The most depressing aspect of the near blackout on foreign policy debate and discussion is that it is not only average Americans who don’t care. It is easy to mock the average citizen for refusing to pay attention to desperate refugees, chaos in the Middle East, American bombing victims, and U.S. veterans suffering from physical disability and psychological trauma. No, the worst part of the silence surrounding America’s aggression is not the obliviousness of average Americans, but the indifference of liberal activists.
It has become nearly impossible to go one minute in liberal quarters on the Internet or elsewhere without seeing or hearing some ecstatic endorsement of Bernie Sanders. The mania of the movement surrounding Sanders is impenetrable by the reality that his policy positions are better suited for the gubernatorial race of Vermont than someone seeking selection as commander-in-chief of the world’s largest and most lethal military. The website for the Sanders campaign through most of September did not even offer a summary of the senator’s foreign policy platform. In fact, other than a brief explanation of why he supports the Iran deal, Sanders does not even identify foreign policy as an issue of his candidacy. He claims “there is a long way to go” when journalists ask him about such an inexcusable absence, but considering the reality of America’s intervention and interference throughout the world, and given the obesity of the military-industrial complex, the refusal to offer particulars on foreign policy should disqualify Sanders as a serious contender for president.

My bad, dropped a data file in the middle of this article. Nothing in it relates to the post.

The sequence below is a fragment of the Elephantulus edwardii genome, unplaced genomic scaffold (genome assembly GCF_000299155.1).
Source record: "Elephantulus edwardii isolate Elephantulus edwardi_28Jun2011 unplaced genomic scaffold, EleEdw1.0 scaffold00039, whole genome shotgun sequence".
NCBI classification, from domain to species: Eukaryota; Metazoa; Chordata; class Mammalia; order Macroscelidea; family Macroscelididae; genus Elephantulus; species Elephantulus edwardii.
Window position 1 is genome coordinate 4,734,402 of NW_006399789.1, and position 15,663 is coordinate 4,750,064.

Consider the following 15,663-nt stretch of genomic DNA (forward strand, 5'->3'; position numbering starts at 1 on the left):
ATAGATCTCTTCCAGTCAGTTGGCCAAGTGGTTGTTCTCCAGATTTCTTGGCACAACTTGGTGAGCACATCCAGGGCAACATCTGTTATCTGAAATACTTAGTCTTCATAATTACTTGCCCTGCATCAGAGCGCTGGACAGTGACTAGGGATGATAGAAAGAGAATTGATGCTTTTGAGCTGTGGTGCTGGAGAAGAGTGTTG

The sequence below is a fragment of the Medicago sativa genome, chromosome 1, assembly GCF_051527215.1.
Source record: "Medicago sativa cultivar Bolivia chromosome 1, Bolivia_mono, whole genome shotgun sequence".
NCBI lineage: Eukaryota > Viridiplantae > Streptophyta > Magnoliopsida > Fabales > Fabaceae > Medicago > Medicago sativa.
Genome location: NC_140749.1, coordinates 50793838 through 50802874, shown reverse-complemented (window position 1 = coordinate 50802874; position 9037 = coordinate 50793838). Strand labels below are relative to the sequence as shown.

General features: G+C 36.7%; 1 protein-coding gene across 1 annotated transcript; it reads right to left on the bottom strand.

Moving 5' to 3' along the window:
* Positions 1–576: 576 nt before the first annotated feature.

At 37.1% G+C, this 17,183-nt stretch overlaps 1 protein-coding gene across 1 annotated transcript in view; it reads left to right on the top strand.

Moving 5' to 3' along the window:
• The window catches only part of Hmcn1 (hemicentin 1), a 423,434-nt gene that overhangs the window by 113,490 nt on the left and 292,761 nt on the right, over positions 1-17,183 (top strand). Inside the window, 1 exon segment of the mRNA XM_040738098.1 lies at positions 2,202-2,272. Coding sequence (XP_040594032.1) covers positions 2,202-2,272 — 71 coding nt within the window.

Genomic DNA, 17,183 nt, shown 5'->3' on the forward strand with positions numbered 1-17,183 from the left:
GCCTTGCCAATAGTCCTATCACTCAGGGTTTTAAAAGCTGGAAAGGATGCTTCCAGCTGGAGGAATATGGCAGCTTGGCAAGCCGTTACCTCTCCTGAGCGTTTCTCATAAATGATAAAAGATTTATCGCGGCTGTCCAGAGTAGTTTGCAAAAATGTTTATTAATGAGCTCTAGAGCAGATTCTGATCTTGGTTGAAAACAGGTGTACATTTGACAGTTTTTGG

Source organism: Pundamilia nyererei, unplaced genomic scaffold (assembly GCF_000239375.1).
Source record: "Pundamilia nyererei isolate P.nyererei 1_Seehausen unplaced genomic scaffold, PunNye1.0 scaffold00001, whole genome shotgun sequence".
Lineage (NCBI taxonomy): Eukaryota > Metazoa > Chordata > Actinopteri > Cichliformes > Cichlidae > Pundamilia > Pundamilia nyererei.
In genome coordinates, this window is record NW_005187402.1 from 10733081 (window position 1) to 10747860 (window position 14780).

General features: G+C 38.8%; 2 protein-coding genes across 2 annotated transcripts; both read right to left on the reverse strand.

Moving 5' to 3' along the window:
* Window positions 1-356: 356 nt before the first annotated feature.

Rebuttals involving his excellent policy proposals on healthcare, education and social services are insufficient: No issue rises above the moral, political and financial emergency of war and militarism. The code red alarms are ringing and flashing throughout the world as the bombs fall, the refugees seek asylum, and the body count increases, but liberals are forever prepared to grant Sanders immunity from his complicity in the creation of instability and misery under the red, white, and blue banner. Sanders has already stated that, if elected, he would continue President Obama’s drone killing program. He has an incestual relationship with defense contractors in Vermont, and he is an unblinking and unwavering supporter of Israel’s worst assaults on Palestinian people. Contrary to his rhetorical opposition to wars, he consistently voted to fund the wars in Iraq and Afghanistan throughout the Bush and Obama years.
Liberal supporters of Sanders who refuse to acknowledge his failure to articulate a foreign policy vision for his administration, or flippantly cast concerns about his collusion with the Pentagon establishment aside with “no one is perfect” or “better than Hillary” refrains, should scrutinize their own values, and answer how they rank more refugees, corpses and amputees in the Middle East and Africa against largely unenforceable rhetoric about “standing up to Wall Street.”